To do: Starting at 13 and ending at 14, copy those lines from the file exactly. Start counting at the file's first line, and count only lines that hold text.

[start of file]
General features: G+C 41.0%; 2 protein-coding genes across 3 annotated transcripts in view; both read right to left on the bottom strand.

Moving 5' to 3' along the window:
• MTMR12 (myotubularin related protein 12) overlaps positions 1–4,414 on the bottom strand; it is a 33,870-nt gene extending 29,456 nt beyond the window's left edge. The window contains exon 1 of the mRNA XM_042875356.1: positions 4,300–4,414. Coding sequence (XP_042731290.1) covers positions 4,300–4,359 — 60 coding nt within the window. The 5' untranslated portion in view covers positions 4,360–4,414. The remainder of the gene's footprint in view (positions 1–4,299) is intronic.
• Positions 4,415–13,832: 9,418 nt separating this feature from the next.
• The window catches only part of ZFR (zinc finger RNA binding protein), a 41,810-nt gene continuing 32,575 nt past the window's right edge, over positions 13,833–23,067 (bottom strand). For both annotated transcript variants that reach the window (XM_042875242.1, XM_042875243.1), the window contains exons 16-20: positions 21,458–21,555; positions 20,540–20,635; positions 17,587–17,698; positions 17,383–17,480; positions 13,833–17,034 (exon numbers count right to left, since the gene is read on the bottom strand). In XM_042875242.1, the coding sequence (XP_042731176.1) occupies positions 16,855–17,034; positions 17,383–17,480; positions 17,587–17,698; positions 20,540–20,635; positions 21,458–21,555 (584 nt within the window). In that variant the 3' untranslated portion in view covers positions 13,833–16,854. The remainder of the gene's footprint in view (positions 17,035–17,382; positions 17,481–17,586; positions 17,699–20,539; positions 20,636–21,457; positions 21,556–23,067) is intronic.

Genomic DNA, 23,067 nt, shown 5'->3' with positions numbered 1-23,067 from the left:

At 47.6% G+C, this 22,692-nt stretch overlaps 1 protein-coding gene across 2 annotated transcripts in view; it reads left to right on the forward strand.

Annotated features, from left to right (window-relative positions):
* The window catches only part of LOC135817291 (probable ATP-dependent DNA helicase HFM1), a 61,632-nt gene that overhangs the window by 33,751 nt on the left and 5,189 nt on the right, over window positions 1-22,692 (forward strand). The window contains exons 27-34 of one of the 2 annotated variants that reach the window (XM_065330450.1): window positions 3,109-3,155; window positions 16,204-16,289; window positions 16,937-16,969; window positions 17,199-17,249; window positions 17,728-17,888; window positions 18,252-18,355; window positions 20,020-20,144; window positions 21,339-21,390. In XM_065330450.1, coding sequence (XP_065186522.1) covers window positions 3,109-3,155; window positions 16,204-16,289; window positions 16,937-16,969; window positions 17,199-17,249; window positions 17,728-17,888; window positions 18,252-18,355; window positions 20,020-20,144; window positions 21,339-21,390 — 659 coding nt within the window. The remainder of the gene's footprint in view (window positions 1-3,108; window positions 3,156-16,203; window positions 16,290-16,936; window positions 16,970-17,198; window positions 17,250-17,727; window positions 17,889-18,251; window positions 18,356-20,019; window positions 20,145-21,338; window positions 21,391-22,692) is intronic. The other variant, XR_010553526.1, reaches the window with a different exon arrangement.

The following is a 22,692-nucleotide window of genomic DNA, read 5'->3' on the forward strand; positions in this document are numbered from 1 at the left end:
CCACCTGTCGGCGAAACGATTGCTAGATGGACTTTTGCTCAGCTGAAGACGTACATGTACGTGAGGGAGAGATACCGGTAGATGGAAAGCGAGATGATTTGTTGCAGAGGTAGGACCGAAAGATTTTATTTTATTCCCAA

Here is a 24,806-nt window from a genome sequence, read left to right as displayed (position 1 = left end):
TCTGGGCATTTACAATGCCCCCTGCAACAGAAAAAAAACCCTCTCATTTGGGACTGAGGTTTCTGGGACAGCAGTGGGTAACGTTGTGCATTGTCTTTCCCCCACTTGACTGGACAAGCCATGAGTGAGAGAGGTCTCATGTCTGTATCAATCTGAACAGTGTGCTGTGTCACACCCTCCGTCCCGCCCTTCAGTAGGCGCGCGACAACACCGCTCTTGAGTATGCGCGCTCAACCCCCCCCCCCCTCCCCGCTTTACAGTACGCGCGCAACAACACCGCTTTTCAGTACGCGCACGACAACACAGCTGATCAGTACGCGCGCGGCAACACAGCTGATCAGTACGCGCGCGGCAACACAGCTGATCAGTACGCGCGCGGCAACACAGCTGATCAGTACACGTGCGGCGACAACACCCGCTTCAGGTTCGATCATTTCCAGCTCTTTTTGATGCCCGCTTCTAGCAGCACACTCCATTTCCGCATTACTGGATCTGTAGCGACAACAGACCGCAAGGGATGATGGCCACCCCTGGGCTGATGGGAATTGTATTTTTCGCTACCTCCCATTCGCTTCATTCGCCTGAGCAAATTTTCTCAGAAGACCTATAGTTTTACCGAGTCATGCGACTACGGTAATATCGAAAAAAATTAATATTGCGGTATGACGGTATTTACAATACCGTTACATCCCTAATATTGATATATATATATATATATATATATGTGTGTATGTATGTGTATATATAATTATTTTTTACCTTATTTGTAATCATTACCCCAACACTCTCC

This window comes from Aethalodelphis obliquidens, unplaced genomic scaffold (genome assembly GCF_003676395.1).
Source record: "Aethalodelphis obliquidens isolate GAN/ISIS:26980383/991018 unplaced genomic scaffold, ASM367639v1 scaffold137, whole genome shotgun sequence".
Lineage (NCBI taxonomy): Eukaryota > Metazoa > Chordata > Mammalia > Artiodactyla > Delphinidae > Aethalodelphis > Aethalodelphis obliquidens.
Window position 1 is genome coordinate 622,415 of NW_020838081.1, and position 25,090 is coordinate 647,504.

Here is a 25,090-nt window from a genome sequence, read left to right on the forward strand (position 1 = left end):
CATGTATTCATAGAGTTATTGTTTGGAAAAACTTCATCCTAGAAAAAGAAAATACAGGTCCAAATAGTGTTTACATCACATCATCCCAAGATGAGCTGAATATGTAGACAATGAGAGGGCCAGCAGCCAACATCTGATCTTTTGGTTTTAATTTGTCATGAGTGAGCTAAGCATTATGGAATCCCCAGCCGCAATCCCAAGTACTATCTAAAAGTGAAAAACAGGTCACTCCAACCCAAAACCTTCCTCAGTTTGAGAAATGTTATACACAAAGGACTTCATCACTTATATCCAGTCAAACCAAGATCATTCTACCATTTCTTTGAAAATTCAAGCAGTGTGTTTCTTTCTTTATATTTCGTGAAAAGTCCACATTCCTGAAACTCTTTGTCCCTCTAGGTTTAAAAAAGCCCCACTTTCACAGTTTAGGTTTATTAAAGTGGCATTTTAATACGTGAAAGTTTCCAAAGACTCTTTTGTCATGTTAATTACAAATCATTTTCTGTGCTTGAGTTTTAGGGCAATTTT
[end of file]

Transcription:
TCTGGGCATTTACAATGCCCCCTGCAACAGAAAAAAAACCCTCTCATTTGGGACTGAGGTTTCTGGGACAGCAGTGGGTAACGTTGTGCATTGTCTTTCCCCCACTTGACTGGACAAGCCATGAGTGAGAGAGGTCTCATGTCTGTATCAATCTGAACAGTGTGCTGTGTCACACCCTCCGTCCCGCCCTTCAGTAGGCGCGCGACAACACCGCTCTTGAGTATGCGCGCTCAACCCCCCCCCCCCTCCCCGCTTTACAGTACGCGCGCAACAACACCGCTTTTCAGTACGCGCACGACAACACAGCTGATCAGTACGCGCGCGGCAACACAGCTGATCAGTACGCGCGCGGCAACACAGCTGATCAGTACGCGCGCGGCAACACAGCTGATCAGTACACGTGCGGCGACAACACCCGCTTCAGGTTCGATCATTTCCAGCTCTTTTTGATGCCCGCTTCTAGCAGCACACTCCATTTCCGCATTACTGGATCTGTAGCGACAACAGACCGCAAGGGATGATGGCCACCCCTGGGCTGATGGGAATTGTATTTTTCGCTACCTCCCATTCGCTTCATTCGCCTGAGCAAATTTTCTCAGAAGACCTATAGTTTTACCGAGTCATGCGACTACGGTAATATCGAAAAAAATTAATATTGCGGTATGACGGTATTTACAATACCGTTACATCCCTAATATTGATATATATATATATATATATATATGTGTGTATGTATGTGTATATATAATTATTTTTTACCTTATTTGTAATCATTACCCCAACACTCTCC

This window comes from Aethalodelphis obliquidens, unplaced genomic scaffold (genome assembly GCF_003676395.1).